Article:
A judge appointed to preside over the forgery and official misconduct case of Piatt County Board Chairman Ray Spencer has ruled against two interested parties who wanted to intervene.

Attorney Jim Ayers, representing county board member Renee Fruendt and former county board chairman Randy Keith, told Judge Willam Yoder on Oct. 21 that a grand jury that indicted Spencer in January has continued to investigate other county board members and officials. He argued that a conflict of interest by the state's attorney's office should allow for interveners, since those parties could also be charged by the grand jury.

Ayers noted that Piatt County Judge Karle Koritz was critical of the state's attorney's office for filing subsequent Open Meets Act violation charges, and said a special prosecutor should have been appointed before, not after charges were levied.

“There is a complete pattern in this case,” said Ayers, at Monticello attorney.

“In (the open meetings case), the state's attorney's office filed charges, then said 'whoops,' we have a conflict,” added Stephen Willoughby, an attorney for Spencer.

But special prosecutor Michael Falangario of the Illinois Attorney General's office, countered that the open meetings violation filing is separate, and should not be brought in as part of the forgery/official misconduct case.

"The purpose of the (state) statute has been fulfilled,” he said, noting that a special prosecutor is now on the case. He added that the forgery charges came from a grand jury.

“Our position is they don't have status to intercede,” said Falangario.

Judge Yoder, A McLean County judge who was assigned to hear the case after the Sixth Circuit judges had recused themselves, agreed, noted that he was hearing only the grand jury charges against Spencer, not the alleged open meetings violations.

"The alignment of these cases is unusual," Yoder said, but agreed that Fruendt and Keith were not interested parties in the case against Spencer. Action was not taken on a defense motion to dismiss the grand jury, which has met four additional times since the indictment of Spencer in January.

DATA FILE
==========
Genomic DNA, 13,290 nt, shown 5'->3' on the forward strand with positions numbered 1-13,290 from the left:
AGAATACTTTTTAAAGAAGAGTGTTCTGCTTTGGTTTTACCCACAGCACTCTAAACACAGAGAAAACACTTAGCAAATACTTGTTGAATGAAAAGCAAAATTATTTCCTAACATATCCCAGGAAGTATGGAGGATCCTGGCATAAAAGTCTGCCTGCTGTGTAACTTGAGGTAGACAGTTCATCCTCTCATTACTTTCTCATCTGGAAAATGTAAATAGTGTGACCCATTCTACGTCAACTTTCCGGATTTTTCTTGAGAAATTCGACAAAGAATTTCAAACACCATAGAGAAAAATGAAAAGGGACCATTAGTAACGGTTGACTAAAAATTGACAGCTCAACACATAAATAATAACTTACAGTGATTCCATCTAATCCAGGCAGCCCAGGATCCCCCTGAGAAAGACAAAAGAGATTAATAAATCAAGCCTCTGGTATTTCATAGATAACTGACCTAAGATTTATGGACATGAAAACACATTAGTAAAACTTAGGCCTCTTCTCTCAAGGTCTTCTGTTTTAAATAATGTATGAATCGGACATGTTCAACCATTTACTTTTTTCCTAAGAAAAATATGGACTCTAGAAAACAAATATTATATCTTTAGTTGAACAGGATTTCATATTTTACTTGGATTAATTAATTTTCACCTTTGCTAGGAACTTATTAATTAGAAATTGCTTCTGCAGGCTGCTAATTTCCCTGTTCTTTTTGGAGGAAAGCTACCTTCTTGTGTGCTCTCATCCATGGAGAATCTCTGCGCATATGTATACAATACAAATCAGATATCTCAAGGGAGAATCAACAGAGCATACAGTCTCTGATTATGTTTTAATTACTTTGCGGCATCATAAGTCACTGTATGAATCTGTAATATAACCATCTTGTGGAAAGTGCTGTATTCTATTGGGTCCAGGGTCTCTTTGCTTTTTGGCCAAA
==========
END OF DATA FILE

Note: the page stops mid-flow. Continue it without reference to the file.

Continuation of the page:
No additional charges have come out of those sessions.

Spencer is due back in court Dec. 16 for a status hearing on the forgery case. A trial date has not been set.

The forgery charge stems from an email from Piatt County State's Attorney Dana Rhoades that Spencer allegedly altered and forwarded to a member of the media. The official misconduct charges allege that he attempted to secure outside legal advice for the Piatt County board, which is only allowed with the permission of the sitting state's attorney.

The Open Meetings Act violations were filed after a May 13 remote county board meeting when some members of the public were not able to reconnect after a closed session.

Koritz appointed a special prosecutor for that case in July, and in his ruling said “the court is bewildered as to why a state's attorney's office that recognizes its own conflict would choose to file charges before seeking the appointment of a special prosecutor.”

The special prosecutor was tasked with determining whether to proceed with those charges, but no action has been taken to date.

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